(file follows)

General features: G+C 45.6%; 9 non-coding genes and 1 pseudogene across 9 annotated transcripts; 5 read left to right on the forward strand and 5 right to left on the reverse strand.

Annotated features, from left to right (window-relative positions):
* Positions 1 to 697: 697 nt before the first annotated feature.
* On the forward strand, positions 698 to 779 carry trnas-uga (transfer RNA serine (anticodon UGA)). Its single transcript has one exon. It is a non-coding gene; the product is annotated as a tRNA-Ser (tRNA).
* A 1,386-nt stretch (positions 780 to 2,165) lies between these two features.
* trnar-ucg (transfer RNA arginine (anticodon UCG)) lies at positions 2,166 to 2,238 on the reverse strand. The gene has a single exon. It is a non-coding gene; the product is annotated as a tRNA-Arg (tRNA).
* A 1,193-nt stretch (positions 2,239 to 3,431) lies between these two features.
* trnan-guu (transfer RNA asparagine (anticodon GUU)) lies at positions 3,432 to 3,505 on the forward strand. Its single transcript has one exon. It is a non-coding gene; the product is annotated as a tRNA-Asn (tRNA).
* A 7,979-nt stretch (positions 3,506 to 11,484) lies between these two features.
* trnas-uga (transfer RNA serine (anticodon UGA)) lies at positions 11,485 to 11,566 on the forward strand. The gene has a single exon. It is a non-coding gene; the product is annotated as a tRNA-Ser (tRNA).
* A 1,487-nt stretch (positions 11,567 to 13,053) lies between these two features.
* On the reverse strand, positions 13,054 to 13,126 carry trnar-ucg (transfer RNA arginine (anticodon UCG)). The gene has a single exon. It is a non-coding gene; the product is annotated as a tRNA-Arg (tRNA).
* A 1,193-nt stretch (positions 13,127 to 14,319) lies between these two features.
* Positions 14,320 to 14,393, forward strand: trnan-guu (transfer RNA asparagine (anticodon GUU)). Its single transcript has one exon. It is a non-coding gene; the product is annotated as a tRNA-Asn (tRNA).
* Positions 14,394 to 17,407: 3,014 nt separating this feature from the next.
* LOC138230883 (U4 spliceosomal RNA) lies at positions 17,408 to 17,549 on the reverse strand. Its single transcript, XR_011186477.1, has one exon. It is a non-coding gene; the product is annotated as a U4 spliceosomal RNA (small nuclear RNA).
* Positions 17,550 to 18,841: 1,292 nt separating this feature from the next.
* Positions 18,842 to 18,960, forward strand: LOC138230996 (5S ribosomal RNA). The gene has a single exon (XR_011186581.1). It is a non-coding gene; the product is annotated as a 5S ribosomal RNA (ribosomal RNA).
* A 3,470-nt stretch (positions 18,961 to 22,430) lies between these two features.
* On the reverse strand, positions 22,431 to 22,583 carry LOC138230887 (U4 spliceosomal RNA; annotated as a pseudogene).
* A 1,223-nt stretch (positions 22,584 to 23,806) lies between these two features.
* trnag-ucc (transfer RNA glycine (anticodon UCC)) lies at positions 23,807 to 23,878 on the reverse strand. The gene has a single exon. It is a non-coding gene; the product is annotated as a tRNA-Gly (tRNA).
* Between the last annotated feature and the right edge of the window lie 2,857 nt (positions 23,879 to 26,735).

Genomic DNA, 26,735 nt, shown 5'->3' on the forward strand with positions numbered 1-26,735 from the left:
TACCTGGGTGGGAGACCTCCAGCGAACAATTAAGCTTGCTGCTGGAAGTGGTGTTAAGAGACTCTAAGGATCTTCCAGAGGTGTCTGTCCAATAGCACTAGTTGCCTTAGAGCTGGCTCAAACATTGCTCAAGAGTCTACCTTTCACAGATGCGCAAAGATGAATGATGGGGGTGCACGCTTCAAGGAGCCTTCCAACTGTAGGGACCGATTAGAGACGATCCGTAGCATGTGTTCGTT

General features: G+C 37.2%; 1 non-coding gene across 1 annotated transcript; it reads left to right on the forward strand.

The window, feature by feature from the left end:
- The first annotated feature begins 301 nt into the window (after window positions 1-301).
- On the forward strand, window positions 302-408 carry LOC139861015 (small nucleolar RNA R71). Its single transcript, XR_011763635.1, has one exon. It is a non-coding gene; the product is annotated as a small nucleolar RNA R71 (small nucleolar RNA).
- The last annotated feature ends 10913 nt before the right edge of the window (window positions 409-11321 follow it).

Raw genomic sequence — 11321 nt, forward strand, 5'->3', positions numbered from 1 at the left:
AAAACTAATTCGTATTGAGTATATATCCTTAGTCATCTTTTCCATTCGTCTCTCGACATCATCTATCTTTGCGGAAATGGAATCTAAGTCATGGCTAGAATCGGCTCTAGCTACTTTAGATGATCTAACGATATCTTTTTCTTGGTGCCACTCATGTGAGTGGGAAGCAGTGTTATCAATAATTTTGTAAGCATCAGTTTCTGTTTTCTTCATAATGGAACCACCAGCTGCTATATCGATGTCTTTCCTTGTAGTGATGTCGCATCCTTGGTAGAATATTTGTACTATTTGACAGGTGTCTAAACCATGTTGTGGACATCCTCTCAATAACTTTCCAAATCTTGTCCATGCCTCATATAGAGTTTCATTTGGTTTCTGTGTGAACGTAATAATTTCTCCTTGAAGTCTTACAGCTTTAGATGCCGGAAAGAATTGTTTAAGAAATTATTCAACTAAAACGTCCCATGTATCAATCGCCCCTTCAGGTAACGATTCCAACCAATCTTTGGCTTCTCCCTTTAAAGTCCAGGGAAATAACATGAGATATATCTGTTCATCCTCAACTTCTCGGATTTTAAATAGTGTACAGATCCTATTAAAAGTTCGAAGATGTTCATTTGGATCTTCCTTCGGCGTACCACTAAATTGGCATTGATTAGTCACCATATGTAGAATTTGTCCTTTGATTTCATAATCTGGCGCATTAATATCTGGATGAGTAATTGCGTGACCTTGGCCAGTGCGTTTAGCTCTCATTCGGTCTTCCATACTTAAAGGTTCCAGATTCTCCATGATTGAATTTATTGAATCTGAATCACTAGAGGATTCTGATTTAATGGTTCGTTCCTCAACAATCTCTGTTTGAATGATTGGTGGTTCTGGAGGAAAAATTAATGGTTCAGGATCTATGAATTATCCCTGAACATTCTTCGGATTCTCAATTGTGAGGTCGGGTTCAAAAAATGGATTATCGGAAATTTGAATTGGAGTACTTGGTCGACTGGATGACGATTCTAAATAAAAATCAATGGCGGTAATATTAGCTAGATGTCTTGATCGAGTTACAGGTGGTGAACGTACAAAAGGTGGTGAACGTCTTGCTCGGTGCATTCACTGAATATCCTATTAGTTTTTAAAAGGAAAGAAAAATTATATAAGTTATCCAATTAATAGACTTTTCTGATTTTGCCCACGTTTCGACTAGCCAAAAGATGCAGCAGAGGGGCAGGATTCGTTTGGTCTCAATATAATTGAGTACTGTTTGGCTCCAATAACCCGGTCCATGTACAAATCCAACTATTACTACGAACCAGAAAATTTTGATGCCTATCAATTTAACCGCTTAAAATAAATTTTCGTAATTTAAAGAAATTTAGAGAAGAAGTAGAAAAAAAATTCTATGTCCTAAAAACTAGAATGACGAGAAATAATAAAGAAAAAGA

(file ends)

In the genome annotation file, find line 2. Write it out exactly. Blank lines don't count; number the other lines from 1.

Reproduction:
Annotated features, from left to right (window-relative positions):